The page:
Board of Professional Engineers of Queensland v D

Case Notes > Board of Professional Engineers of Queensland v D

Board of Professional Engineers of Queensland v D

This was a disciplinary proceeding brought by the Board of Professional Engineers of Queensland (Board) against a Registered Professional Engineer of Queensland (RPEQ) (deidentified as D)

D’s Background

D had over nine years’ experience as a RPEQ.

Background of Complaint

In late 2018, the Board received a complaint from the owner of a residential property in Queensland (the Complainant). The Complainant alleged that D had been engaged by the Complainant’s neighbour (N) to certify (in a Form 16) a constructed two metre high concrete and steel retaining wall (the Retaining Wall). The Retaining Wall bordered their respective properties.

The Retaining Wall was built by N and two of his friends. The Retaining Wall was not an approved design. The Retaining Wall was constructed without Council approval. Neither N nor his friends held any qualifications, licences nor did any have building experience. The Complainant alleged the Retaining Wall was defective.

The Board’s Investigation

The Board’s investigation found:

  • N constructed the Retaining Wall with two of his friends.
  • Following the construction of the Retaining Wall, N engaged a RPEQ (A) to provide a Form 15 design for a retaining wall. A advised N the Retaining Wall would need to be demolished and rebuilt in accordance with A’s design (the design approved by the Council).
  • N then attempted to engage A to certify the Retaining Wall (as constructed). A refused to sign a Form 16. The Retaining Wall had not been demolished and rebuilt in accordance with A’s design.
  • Following A’s refusal to certify the Retaining Wall, N engaged D’s company to certify the Retaining Wall.
  • N provided D with the Form 15 and designs prepared by A along with photographs of the Retaining Wall. D did not attend the property in person to inspect the Retaining Wall.
  • Despite the above, D issued a Form 16 inspection certificate.
  • D stated he was not aware A’s design had been provided to N on the condition the Retaining Wall was demolished and rebuilt in accordance with the approved design (A’s design).
  • Ultimately, D relied on a signed statutory declaration by N. N’s statutory declaration asserted he had constructed the Retaining Wall (including pier depths and footings)) and had done so in accordance with A’s design.

The Board’s expert (who inspected the wall in person) expressed the opinion:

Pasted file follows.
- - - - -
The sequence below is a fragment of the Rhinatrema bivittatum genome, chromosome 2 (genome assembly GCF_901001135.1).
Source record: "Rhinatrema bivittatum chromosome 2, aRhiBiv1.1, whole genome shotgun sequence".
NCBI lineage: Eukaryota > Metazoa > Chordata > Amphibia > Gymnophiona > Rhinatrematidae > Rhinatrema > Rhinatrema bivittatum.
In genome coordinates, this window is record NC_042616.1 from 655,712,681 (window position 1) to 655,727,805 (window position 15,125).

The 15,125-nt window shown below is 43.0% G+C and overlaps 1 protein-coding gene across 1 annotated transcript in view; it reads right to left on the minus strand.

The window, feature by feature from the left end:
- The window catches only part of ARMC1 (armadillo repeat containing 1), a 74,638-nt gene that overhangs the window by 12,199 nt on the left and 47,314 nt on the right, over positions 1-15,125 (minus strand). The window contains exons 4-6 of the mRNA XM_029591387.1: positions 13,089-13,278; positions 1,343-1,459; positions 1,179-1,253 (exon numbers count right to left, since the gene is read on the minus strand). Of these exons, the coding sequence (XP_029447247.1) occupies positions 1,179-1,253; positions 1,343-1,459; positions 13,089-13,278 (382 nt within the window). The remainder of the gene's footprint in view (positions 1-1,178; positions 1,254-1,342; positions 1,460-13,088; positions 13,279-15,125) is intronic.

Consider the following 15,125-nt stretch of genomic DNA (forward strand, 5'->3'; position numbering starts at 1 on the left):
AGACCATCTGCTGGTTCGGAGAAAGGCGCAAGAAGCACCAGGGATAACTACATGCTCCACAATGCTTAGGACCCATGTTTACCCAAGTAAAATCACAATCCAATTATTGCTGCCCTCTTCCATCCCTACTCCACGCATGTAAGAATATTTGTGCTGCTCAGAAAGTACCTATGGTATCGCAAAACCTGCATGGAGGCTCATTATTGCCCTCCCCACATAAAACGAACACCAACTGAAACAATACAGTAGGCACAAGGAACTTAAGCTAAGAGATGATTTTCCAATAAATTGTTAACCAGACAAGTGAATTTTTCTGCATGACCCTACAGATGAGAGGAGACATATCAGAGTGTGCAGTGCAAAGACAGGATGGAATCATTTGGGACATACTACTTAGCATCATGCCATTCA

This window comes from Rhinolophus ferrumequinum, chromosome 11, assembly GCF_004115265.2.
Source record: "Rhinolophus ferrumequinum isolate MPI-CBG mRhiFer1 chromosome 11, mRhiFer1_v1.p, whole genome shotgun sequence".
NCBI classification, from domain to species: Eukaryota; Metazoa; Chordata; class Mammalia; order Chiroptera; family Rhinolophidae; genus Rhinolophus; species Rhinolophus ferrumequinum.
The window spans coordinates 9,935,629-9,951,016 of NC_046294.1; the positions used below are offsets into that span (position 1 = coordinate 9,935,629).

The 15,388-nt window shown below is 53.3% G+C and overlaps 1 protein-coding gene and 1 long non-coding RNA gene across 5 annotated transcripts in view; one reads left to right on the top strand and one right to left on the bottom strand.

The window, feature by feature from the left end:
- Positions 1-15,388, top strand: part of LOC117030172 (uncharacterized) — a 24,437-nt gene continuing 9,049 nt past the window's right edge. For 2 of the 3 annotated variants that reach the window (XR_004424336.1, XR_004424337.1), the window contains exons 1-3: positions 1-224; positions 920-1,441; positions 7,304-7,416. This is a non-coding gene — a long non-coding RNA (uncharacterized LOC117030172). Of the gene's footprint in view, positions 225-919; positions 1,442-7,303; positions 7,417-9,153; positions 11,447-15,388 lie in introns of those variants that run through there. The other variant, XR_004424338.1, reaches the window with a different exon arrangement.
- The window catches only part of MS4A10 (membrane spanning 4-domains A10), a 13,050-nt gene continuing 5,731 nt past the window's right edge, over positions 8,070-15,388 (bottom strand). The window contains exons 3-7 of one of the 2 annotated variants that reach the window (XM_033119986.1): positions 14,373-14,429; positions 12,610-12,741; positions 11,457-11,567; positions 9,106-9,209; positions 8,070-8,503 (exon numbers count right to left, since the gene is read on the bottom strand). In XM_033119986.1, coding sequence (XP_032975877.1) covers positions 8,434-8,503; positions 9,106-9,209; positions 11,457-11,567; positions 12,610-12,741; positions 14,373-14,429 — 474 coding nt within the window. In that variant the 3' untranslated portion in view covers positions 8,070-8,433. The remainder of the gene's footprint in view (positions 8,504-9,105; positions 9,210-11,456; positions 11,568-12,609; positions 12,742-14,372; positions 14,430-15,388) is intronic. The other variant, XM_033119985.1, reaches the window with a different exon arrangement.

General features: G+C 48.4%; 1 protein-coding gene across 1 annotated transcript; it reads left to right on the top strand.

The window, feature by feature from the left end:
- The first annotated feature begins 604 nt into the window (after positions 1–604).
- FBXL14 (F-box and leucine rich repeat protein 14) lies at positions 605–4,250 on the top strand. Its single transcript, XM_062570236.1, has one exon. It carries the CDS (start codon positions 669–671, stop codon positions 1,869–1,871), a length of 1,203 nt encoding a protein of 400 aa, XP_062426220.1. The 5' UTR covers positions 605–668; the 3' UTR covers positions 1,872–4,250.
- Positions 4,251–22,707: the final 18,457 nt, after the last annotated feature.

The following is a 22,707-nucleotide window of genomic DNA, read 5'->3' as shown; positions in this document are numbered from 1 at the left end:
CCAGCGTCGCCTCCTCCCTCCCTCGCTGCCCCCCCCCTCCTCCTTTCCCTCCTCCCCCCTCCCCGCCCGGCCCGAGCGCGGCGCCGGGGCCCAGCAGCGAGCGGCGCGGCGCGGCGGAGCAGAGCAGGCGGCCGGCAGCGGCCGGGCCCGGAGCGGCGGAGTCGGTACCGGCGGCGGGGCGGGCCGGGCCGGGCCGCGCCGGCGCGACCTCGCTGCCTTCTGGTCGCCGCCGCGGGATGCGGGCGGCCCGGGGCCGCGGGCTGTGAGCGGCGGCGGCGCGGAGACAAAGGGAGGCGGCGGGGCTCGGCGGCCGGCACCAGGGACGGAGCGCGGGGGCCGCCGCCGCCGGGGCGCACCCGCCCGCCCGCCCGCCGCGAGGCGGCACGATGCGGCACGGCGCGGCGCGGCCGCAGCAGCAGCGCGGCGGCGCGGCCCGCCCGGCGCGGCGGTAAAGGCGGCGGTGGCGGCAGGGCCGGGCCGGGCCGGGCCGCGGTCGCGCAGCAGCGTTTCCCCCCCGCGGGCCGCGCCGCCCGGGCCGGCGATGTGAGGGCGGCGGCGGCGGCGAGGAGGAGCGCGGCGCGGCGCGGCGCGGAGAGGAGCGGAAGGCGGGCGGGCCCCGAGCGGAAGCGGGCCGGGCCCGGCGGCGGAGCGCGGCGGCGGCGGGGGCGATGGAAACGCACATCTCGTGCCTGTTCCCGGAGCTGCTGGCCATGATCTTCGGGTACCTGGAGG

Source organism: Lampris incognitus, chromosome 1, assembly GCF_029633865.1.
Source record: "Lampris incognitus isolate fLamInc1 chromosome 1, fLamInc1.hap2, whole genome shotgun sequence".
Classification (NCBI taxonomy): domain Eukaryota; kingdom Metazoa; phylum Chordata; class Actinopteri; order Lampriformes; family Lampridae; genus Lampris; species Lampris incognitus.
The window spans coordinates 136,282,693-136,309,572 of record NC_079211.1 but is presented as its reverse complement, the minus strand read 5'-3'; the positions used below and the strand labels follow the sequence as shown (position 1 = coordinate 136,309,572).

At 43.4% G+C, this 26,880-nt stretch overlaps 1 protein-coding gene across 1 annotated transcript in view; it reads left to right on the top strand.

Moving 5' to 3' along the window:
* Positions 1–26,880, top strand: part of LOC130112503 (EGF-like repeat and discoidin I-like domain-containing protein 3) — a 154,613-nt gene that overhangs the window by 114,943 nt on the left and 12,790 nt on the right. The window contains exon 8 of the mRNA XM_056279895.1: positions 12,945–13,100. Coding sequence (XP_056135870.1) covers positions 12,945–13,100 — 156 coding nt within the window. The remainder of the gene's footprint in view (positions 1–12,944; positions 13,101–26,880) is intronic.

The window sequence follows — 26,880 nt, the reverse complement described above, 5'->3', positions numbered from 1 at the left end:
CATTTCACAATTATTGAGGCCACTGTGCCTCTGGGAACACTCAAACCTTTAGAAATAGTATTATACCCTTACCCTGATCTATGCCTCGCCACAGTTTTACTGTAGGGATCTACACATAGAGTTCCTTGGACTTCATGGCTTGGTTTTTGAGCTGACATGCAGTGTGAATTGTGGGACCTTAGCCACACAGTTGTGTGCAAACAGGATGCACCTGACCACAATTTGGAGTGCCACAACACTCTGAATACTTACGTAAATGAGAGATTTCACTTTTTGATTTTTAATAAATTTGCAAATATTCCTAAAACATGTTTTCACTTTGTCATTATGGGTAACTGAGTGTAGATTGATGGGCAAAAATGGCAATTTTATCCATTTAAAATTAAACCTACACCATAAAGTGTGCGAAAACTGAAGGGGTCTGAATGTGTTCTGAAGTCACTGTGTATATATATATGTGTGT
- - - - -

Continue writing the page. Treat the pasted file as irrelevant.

• The statutory declaration and photographs provided to D were not a sufficient and adequate basis for providing a Form 16 given the obvious defects identified in his inspection.
  • There was a serious structural deficiency with the Retaining Wall (as constructed). The deficiency would have been readily apparent to D, had D inspected the Retaining Wall.

Issue

The issue before the Board was whether D’s conduct could give rise to a reasonable belief that he failed to achieve the relevant engineering standards in his performance of the ‘professional engineering services’, and accordingly, whether his conduct might constitute ‘unsatisfactory professional conduct’ for the purposes of the Professional Engineers Act 2002 (Act).

The Board’s Decision

The Board decided to reprimand D under s 73(2)(c) of the Act.

The Board accepted the evidence of the Board’s appointed expert. The Board considered D’s written submissions. The Board considered that D had cooperated fully with the investigation, had expressed remorse and the evidence he provided of how he had changed his work practices as a result.

Lessons for the Profession

RPEQs must be aware of their obligations when providing engineering certifications. RPEQs are reminded of the Board’s Certification by RPEQs Policy.

When certifying building works, RPEQs must inspect the work being certified and satisfy themselves the work has been completed in accordance with the plans / approved design and specifications. RPEQs may delegate inspection to non-RPEQs, however, the RPEQ must exercise their judgement to determine if the delegate is competent to undertake the inspection. Ultimately, RPEQs take full responsibility (through their certification) for the inspections undertaken by others.

A project’s small size or low value will not diminish a RPEQ’s professional responsibilities.

NB: Form 15 and Form 16 certification is not a requirement under the Professional Engineers Act 2002. These forms are required under the Building Regulation 2006 to certify building compliance. However, RPEQs are considered to be competent persons to provide Form 15 and Form 16 certification and in doing so must ensure their conduct meets the standards of the Code of Practice for RPEQs.

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